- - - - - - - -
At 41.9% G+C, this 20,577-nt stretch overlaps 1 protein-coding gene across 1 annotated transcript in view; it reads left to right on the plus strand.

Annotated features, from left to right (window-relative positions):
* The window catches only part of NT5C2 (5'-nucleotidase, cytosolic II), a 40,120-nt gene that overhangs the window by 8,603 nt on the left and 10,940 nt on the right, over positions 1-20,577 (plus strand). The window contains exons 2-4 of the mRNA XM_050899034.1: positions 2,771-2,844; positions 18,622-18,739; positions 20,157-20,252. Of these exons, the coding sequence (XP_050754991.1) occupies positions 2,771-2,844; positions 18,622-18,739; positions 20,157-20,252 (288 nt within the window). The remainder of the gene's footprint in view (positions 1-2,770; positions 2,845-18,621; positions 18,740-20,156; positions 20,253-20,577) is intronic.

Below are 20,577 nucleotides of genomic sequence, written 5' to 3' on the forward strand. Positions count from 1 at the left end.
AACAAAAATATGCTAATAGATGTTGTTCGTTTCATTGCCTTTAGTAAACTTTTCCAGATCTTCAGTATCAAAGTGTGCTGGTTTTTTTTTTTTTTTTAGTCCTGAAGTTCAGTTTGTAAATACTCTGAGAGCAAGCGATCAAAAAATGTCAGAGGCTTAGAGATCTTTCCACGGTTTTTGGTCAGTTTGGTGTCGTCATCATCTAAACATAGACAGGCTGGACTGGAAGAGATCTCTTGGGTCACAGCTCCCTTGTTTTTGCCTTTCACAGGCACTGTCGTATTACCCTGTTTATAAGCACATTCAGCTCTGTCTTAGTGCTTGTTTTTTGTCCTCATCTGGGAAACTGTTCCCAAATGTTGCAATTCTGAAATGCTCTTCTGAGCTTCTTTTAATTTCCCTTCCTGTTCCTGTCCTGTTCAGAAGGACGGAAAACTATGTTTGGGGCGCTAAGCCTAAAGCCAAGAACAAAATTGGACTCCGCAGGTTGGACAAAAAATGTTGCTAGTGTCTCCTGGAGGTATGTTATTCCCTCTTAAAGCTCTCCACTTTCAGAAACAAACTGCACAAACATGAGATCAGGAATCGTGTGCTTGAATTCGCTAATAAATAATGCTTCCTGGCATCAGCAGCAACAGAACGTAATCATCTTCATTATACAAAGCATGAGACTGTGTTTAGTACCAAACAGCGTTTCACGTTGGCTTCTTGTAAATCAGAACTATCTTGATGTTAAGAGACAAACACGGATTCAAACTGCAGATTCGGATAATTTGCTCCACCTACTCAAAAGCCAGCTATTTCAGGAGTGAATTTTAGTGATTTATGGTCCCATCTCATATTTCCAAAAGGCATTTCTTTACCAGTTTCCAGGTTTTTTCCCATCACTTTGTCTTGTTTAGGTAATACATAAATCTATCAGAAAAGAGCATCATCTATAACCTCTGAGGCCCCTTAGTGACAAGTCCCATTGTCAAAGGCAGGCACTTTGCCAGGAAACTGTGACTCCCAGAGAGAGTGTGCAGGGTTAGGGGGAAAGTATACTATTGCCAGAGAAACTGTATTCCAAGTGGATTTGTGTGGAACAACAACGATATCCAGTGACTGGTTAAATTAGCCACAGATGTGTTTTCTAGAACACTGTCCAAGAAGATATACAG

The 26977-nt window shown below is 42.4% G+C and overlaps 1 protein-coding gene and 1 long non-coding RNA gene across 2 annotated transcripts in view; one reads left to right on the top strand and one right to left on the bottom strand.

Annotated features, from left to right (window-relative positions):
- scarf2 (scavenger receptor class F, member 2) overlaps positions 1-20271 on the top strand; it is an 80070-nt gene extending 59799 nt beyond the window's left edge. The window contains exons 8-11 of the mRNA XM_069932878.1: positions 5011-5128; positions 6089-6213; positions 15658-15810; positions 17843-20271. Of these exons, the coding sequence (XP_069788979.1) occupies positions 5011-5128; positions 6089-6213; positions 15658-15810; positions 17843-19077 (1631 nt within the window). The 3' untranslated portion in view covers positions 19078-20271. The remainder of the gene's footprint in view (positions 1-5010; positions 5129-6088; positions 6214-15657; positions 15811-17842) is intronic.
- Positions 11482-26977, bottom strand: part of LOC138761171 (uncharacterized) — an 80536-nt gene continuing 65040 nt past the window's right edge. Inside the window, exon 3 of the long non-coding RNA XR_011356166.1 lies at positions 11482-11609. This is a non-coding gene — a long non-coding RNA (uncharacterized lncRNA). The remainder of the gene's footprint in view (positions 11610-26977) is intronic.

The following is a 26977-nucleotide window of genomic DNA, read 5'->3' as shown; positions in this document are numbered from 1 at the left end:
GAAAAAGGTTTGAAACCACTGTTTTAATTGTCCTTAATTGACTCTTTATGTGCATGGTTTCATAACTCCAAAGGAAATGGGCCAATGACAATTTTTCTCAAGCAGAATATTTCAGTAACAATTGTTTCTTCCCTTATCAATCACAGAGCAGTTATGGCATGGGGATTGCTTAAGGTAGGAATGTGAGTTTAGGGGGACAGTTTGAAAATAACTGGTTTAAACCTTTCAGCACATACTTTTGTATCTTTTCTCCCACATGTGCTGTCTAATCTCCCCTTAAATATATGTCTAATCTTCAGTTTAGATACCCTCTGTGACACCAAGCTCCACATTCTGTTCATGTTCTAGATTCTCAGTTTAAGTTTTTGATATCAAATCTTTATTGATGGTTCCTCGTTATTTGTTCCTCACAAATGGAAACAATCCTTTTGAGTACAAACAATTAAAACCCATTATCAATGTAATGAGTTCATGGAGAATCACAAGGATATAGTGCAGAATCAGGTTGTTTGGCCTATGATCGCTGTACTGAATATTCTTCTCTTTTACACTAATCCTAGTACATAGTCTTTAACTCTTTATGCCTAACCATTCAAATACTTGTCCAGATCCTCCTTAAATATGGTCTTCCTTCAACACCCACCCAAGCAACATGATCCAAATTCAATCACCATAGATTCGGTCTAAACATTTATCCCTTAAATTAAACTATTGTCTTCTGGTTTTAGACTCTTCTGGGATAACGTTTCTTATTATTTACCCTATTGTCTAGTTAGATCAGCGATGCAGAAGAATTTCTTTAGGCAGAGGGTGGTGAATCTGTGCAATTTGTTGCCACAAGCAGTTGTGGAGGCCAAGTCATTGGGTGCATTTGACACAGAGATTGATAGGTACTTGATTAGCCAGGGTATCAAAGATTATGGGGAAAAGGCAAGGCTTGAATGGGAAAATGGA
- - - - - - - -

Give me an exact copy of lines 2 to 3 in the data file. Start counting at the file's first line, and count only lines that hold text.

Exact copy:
Annotated features, from left to right (window-relative positions):
* The window catches only part of NT5C2 (5'-nucleotidase, cytosolic II), a 40,120-nt gene that overhangs the window by 8,603 nt on the left and 10,940 nt on the right, over positions 1-20,577 (plus strand). The window contains exons 2-4 of the mRNA XM_050899034.1: positions 2,771-2,844; positions 18,622-18,739; positions 20,157-20,252. Of these exons, the coding sequence (XP_050754991.1) occupies positions 2,771-2,844; positions 18,622-18,739; positions 20,157-20,252 (288 nt within the window). The remainder of the gene's footprint in view (positions 1-2,770; positions 2,845-18,621; positions 18,740-20,156; positions 20,253-20,577) is intronic.